• Dundee Court-martial Records: 1651. Clarke Papers, vol. 21, S.l.: S.n., 1917.
  • Autobiography of Thomas Raymond and Memoirs of the family of Guise of Elmore, Gloucestershire; edited for the Royal Historical Society by G. Davies, Camden, Third Series, vol. 28. (London, 1917).
  • A Student's Guide to the Manuscripts Relating to English History in the Seventeenth Century in the Bodleian Library. Helps for Students of History, No. 47. (London: New York: Society for Promoting Christian Knowledge; Macmillan, 1922).
  • The Early History of the Coldstream Guards. (Oxford: Clarendon Press, 1924).
  • Papers of devotion of James II : being a reproduction of the MS. in the handwriting of James the Second now in the possession of Mr. B. R. Townley Balfour with an introduction by Godfrey Davies. Publications of the Roxburghe Club, no. 181. (London: Roxburghe Club, 1928).
  • Bibliography of British History: Stuart Period, 1603–1714. (Oxford: Clarendon Press, 1928; 2nd edition, 1970).
  • The Early Stuarts, 1603–1660. Oxford History of England, vol. 9. (Oxford: Clarendon Press, 1937, 1945, 1959).
  • Essays, Historical & Literary, by C. H. Firth and Godfrey Davies. (Oxford: Clarendon Press, 1938).
  • The Leveller Tracts, 1647–1653, edited by William Haller and Godfrey Davies. (New York: Published by Columbia University Press in Cooperation with Henry E. Huntington Library and Art Gallery, 1944; reprinted Gloucester, Mass.: P. Smith, 1964).
  • The Regimental History of Cromwell's army by Sir Charles Firth ... assisted by Godfrey Davies. (Oxford: Clarendon Pres, 1940).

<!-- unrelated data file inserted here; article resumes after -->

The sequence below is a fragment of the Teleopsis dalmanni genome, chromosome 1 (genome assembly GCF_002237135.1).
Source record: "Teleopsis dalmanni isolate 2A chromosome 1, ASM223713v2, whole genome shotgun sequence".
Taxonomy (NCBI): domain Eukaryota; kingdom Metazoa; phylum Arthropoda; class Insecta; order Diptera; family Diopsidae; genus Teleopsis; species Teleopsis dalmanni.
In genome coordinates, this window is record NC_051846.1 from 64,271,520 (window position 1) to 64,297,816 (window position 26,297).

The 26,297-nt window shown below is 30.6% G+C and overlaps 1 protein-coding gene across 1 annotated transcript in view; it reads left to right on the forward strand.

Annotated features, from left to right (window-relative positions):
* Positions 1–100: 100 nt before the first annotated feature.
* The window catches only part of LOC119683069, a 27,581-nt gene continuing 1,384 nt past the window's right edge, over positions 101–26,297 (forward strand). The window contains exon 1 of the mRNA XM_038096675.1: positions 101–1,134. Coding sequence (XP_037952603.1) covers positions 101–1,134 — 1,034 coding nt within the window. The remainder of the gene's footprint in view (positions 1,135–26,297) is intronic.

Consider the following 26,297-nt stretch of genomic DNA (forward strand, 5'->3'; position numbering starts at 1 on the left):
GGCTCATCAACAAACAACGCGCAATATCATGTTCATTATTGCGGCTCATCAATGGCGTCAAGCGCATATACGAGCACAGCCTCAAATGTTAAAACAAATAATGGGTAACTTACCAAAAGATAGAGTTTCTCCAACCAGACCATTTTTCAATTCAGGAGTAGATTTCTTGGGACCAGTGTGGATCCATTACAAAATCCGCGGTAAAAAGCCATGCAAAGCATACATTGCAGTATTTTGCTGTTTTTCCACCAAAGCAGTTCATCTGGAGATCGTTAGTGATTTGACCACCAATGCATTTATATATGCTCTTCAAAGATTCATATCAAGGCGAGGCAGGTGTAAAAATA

• The Western country in 1793: reports on Kentucky and Virginia ed. by Marion Tinling and Godfrey Davies. (San Marino: Huntington Library, 1948).
  • The Fortunes & Misfortunes of the Famous Moll Flanders &c. . . by Daniel Defoe. Introduction by Godfrey Davies. New York [and Toronto]: Rinehart & Co., Inc. [1949])
  • Supplements to the Short-title Catalogue, 1641–1700, by Mary Isabel Frey, Godfrey Davies, Donald Goddard Wing, and W. H. Hutchinson. . San Marino, Calif.: [Henry E. Huntington Library and Art Gallery,], 1953).
  • Wellington and His Army. (Oxford: Basil Blackwell, 1954).
  • G. A. Henty and History. 1955.
  • The Restoration of Charles II, 1658–1660. (San Marino: Huntington Library Publications, 1955; Oxford University Press: London, 1969).
  • The works of John Dryden, edited by H.T. Swedenberg, associate editors: Frederick M. Carey, Godfrey Davies, Hugh G. Dick, Samuel H. Monk, John Harrington Smith. (Berkeley: University of California Press, 1956) volume 1.
  • Essays on the Later Stuarts. (Huntington Library Publications. San Marino, Calif.: Huntington Library, 1958; reprinted Westport: Greenwood Press, 1975). [Pages 125-133 contain a "Bibliography of the Writings of Godfrey Davies."]


The Godfrey Davies Papers and Correspondence are located at the Huntington Library, San Marino, California, USA, and consist of 4,500 pieces in 128 boxes with an additional deposit of 4 boxes.


  1. "Historical News and Comments," Mississippi' Valley Historical Review, vol. 44, No. 2 (September 1957), pp. 395–96.
  2. ""Obituary", Birmingham Daily Post, 18 November 1939, p. 12.
  3. Obituary, The Los Angeles Times, 29 May 1957, p. 35.
  4. California, Los Angeles County Marriages, 1850-1952
  5. Find-a-Grave
  6. Davies, "Introduction" to Sir Charles Firth, A Commentary on Macaulay's History of England (London: Macmillan, 1938), p. viii: see also "Introduction," The Later Stuarts (San Marino: The Huntington Library, 1958), p. vii.
  7. Godfrey Davies, The Restoration of Charles II, 1658-1660 (San Marino: The Huntington Library, 1955), p. viii.
  8. Godfrey Davies, ed. First edition; Mary Frear Keeler, ed. Second ed., Bibliography of British History. Stuart Period, 1603–1714 (Oxford Clarendon Press, 1970), "Introduction to the First Edition", p. x.
  9. Obituary, The Los Angeles Times, 29 May 1957, p. 35.
  10. Death Notice, Journal of Southern History, vol. 23, no. 3 (August 1957), p. 412.
  11. The Pembroke College Record, (1955-56), pp. 1, 8; (1957-58), p. 2